The IRS on Friday issued final regulations that coordinate the Sec. 245A extraordinary disposition rule with the Sec. 951A disqualified basis and disqualified payment rules (T.D. 9934). The regulations also contain rules under Sec. 6038 on information reporting. The regulations finalize rules that were proposed in August (REG-124737-19) and about which the IRS received only one comment.
Sec. 245A, which was added to the Code by the law known as the Tax Cuts and Jobs Act (TCJA), P.L. 115-97, was enacted on Dec. 22, 2017, and provides a 100% deduction to domestic corporations for certain dividends received from foreign corporations after Dec. 31, 2017.
Sec. 951A, the global intangible low-taxed income (GILTI) provision, was also added by the TCJA and requires 10% U.S. shareholders of controlled foreign corporations (CFCs) to include in their gross income their share of the CFC’s GILTI for that tax year.
The Sec. 245A extraordinary disposition rule and the Sec. 951A disqualified basis rule generally address certain transactions involving related CFCs of a Sec. 245A shareholder that were not subject to current U.S. tax because they occurred during the disqualified period. A Sec. 245A shareholder is a domestic corporation that is a U.S. shareholder with respect to a specified 10%-owned foreign corporation (SFC) and that owns directly or indirectly stock of the SFC. The SFC’s disqualified period is the period beginning on Jan. 1, 2018, and ending as of the close of the tax year of the SFC, if any, that begins before Jan. 1, 2018, and ends after Dec. 31, 2017.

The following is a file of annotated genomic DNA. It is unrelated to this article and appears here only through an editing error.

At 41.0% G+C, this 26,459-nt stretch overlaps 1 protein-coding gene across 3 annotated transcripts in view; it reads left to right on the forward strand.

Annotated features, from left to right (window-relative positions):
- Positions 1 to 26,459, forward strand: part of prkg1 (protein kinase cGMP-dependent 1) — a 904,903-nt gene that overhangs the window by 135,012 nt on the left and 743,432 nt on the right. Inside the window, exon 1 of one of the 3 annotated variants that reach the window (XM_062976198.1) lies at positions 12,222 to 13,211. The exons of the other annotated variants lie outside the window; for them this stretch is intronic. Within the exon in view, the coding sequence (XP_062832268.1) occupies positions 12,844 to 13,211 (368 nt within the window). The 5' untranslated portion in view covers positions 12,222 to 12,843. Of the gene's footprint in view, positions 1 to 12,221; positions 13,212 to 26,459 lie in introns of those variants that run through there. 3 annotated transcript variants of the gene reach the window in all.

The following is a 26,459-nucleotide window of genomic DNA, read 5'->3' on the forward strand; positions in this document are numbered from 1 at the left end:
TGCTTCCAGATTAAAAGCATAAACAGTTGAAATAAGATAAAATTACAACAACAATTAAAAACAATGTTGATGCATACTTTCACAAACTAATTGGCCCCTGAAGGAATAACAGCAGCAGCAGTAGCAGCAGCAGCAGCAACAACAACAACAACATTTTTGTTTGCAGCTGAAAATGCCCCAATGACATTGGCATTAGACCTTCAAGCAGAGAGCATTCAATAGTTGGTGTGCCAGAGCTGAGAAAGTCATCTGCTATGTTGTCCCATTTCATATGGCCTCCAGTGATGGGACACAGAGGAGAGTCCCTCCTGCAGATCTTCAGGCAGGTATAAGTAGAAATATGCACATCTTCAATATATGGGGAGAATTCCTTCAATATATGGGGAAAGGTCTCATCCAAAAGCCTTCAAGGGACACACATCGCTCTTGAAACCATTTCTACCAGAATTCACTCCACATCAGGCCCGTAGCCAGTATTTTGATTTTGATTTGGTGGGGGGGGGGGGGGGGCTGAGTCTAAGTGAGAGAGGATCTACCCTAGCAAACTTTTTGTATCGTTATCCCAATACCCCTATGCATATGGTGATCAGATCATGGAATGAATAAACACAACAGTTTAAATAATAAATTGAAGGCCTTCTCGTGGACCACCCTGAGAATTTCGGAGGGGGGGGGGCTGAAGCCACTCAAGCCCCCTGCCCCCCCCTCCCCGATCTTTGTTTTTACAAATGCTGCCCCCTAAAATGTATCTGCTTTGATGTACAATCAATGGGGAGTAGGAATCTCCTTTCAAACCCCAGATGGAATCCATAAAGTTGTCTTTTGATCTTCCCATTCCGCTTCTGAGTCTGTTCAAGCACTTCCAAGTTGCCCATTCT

For the Sec. 245A shareholder, the extraordinary disposition rule ensures that earnings and profits generated by those transactions are subject to U.S. tax when distributed as a dividend, and the disqualified basis rule ensures that basis generated by the transaction does not offset or reduce income that would otherwise be subject to U.S. tax at the Sec. 245A shareholder level under Sec. 951(a)(1)(A) or 951A(a), or at the CFC level under Sec. 882(a) (that is, income effectively connected with the conduct of a trade or business in the United States) (Regs. Secs. 1.245A-5 and 1.951A-2(c)(5)).
The IRS noted that without coordination, the extraordinary disposition rule and the disqualified basis rule could give rise to excess taxation for a Sec. 245A shareholder because the earnings and profits to which the extraordinary disposition rule applies and the basis to which the disqualified basis rule applies are generally a function of a single amount of gain.
The final regulations apply to tax years of foreign corporations beginning on or after the date they are published in the Federal Register and to tax years of Sec. 245A shareholders in which or with which the tax years of the foreign corporations end. Taxpayers may also choose to apply the final regulations to tax years beginning before they are published and to tax years of Sec. 245A shareholders in which or with which such tax years end, provided that the taxpayer and all related taxpayers adopt the rules in their entirety.
— Sally P. Schreiber, J.D., (Sally.Schreiber@aicpa-cima.com) is a Tax Adviser senior editor.